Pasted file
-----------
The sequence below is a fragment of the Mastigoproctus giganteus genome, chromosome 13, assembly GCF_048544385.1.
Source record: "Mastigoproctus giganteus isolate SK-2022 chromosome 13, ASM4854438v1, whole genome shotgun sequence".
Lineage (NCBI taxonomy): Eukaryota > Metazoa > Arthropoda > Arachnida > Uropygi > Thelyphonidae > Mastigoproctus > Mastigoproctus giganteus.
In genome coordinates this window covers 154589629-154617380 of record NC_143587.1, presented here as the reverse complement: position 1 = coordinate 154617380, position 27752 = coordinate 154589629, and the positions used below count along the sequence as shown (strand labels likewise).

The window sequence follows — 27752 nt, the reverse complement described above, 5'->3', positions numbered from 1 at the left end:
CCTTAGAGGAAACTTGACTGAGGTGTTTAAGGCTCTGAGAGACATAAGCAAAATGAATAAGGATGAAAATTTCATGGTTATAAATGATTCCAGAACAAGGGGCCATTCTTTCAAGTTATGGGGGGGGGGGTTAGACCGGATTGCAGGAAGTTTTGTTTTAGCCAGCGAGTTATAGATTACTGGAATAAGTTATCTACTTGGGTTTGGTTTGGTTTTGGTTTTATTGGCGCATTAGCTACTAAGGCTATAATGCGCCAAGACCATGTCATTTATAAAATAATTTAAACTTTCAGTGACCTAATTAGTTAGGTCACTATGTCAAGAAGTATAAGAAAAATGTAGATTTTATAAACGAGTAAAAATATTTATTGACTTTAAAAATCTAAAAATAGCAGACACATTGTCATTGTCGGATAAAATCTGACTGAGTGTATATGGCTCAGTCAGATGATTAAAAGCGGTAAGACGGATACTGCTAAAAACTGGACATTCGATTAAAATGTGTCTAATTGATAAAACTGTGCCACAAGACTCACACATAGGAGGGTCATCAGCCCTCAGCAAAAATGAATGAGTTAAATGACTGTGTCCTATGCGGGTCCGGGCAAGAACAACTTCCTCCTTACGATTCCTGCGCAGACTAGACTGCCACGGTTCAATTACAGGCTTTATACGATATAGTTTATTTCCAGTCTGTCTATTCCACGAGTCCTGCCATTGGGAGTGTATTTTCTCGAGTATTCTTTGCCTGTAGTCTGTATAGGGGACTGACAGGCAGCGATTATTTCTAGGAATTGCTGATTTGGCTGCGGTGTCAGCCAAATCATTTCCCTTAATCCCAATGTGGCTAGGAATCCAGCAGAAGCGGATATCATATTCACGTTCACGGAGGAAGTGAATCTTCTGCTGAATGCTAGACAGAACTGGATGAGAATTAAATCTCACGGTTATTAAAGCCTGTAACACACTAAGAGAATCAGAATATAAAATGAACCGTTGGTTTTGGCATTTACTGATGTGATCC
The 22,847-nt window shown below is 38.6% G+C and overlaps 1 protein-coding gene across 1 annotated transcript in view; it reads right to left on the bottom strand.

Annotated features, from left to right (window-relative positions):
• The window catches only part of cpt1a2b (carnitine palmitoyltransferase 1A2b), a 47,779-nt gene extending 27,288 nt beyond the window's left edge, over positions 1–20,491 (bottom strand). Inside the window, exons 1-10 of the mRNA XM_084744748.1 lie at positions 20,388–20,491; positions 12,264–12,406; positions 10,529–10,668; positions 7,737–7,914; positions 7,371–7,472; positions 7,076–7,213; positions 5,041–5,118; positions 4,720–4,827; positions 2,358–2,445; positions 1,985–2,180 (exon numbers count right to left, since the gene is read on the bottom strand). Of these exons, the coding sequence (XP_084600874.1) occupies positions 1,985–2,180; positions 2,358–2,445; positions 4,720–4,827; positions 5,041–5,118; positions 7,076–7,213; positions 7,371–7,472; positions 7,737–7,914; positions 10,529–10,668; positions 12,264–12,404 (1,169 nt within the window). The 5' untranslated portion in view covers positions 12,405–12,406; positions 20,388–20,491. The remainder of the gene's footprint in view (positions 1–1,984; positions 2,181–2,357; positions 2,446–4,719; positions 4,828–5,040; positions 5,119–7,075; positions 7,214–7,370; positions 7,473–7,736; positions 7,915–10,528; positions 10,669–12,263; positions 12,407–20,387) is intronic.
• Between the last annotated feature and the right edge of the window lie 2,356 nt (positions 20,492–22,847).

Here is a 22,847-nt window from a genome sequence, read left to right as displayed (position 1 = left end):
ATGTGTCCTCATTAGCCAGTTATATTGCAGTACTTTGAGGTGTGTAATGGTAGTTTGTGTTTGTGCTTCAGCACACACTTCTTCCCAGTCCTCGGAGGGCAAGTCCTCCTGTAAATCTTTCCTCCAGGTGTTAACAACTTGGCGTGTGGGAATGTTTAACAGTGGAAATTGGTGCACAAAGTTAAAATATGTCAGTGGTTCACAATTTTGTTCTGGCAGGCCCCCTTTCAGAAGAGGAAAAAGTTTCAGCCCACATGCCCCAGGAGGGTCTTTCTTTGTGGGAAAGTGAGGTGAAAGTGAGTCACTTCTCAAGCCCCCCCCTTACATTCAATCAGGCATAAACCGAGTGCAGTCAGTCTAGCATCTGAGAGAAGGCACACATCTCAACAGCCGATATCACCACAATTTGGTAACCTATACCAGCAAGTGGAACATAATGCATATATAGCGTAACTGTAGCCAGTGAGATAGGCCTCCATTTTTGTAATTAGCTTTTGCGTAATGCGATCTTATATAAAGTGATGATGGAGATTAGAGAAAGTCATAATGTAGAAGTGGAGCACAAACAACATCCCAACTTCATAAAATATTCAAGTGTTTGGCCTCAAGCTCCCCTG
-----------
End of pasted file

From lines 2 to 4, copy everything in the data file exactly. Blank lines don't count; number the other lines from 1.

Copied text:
Source record: "Mastigoproctus giganteus isolate SK-2022 chromosome 13, ASM4854438v1, whole genome shotgun sequence".
Lineage (NCBI taxonomy): Eukaryota > Metazoa > Arthropoda > Arachnida > Uropygi > Thelyphonidae > Mastigoproctus > Mastigoproctus giganteus.
In genome coordinates this window covers 154589629-154617380 of record NC_143587.1, presented here as the reverse complement: position 1 = coordinate 154617380, position 27752 = coordinate 154589629, and the positions used below count along the sequence as shown (strand labels likewise).